Indianapolis WERCouncil Highlights Workforce Training Resources at January Event
February 8, 2018
Like most parts of the country, the explosive growth of e-commerce fulfillment has led to a workforce skills gap for warehousing and fulfillment operations within the state of Indiana. Employers are struggling to find the right talent to fill openings, or to train new hires needing job-specific skills. To address the shortfall, the state tasked the Indiana Department of Workforce Development with distributing $10 million through grants to employers and employees in need of critical training.
"These initiatives were announced in the third quarter of 2017, and the state has made the application process brief and simple for employers and employees," explains Ben Slaughter, General Manager at Accion Performance, a provider of strategic workforce solutions, and an Indianapolis WERCouncil Board Member.
"Because our WERCouncil chapter actively seeks presentation topics that are meaningful and valuable to the warehousing community, we put together an informational event in mid-January to share the details about these resources from both funding and educational perspectives," he continues.
The event, "Training Options & Training Funds to Skill Up Your Workforce," was held on January 18 and featured a keynote presentation from Sherrill Morton of the Indiana Department of Workforce Development. It was hosted by the Vincennes University Logistics and Training Education Center ("VULTEC") in Plainfield, Indiana, which also detailed its own offerings. Additionally, representatives from Ivy Tech Community College of Indiana and the Purdue University Manufacturing Extension Partnership (MEP) were on hand to share information about their training courses, notes Slaughter.
"All three schools have training programs across a breadth of different formats, including online, in-class and on weekends and evenings, with timeframes ranging from a few hours to several months," Slaughter explains. "This is particularly important for operations professionals who want to invest in their workforce, while balancing training time with daily demands of the operation. They also offer certifications that can be earned in a very short timeframe."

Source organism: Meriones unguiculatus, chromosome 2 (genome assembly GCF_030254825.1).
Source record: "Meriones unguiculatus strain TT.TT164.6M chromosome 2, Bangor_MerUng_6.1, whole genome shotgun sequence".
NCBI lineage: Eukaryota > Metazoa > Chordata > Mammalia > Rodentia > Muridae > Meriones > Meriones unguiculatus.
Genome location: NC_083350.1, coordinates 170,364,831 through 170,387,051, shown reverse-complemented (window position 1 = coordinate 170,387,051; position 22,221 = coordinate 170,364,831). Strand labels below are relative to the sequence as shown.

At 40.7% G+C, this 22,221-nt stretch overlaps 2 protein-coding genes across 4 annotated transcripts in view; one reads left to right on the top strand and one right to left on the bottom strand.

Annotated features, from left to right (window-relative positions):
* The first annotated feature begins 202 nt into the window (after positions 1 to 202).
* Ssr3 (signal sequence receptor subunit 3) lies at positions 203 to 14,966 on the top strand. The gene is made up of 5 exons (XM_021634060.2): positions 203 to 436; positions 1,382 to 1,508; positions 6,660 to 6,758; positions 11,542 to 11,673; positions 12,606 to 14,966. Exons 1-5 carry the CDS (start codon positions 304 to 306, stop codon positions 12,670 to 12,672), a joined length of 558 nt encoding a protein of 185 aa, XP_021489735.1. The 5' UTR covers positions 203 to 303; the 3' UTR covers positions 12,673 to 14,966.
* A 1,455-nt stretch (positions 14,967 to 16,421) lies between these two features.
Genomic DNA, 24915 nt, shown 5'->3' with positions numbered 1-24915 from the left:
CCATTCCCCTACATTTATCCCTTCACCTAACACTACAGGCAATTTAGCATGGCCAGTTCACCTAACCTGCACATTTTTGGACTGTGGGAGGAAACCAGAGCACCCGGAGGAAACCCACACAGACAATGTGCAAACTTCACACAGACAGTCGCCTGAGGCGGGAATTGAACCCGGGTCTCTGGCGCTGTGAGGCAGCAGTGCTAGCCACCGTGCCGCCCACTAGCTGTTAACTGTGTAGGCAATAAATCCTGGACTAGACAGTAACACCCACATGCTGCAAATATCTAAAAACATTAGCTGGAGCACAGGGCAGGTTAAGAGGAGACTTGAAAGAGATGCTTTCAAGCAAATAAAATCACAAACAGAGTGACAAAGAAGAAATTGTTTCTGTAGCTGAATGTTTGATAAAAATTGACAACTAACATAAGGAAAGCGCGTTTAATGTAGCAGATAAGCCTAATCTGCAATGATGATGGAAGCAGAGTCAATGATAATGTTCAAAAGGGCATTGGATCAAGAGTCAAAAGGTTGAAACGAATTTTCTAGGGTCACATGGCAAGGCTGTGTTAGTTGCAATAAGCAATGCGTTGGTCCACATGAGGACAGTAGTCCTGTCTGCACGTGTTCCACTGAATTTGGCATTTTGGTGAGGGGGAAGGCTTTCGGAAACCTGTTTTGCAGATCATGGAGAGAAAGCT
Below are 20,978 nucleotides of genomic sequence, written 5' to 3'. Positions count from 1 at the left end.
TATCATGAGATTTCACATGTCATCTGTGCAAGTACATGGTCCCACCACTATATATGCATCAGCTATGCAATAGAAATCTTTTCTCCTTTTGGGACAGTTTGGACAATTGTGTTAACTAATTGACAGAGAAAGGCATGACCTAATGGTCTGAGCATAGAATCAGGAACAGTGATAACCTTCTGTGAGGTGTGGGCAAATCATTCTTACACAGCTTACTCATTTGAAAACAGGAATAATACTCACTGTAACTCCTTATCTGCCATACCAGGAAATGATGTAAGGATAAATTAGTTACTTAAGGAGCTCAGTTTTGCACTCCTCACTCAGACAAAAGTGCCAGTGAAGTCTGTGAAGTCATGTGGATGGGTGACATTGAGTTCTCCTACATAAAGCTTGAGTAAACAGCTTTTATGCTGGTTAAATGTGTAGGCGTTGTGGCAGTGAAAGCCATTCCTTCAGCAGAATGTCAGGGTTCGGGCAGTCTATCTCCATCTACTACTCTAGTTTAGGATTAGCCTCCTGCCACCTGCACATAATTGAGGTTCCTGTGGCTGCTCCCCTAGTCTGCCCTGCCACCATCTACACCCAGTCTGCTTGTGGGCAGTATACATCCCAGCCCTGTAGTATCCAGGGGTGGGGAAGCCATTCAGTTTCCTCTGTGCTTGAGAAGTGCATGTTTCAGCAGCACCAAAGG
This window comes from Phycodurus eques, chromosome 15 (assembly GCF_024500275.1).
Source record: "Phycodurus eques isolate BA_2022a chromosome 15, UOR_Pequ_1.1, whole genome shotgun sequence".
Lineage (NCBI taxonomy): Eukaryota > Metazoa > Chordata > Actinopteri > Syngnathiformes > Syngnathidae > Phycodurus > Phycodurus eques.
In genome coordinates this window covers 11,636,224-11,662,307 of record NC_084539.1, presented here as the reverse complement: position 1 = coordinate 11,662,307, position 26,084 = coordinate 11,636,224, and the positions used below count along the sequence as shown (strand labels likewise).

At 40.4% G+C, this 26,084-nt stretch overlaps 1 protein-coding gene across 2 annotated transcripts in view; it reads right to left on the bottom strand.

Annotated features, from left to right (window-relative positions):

The school representatives specifically focused on courses and certifications that are relevant to warehousing facilities, including forklift operation and commercial drivers licensing, as well as other inventory control and logistics topics.
"We felt it was important to have the schools there personally because although employers need to be able to skill up their workforce quickly, not every company realizes that these schools offer more than two- and four-year degrees," he continues.
Because the event was put together so quickly, turnout was somewhat limited. However, Slaughter says attendees—who included operations managers, human resources professionals and trainers—were highly enthusiastic.
"They represented companies with thousands of associates here in central Indiana, and many seemed motivated to pursue the grant applications," he notes. "The funds are limited and we wanted to make sure people were aware of them as soon as possible so they could take advantage of the opportunity and focus on building and strengthening their workforce."
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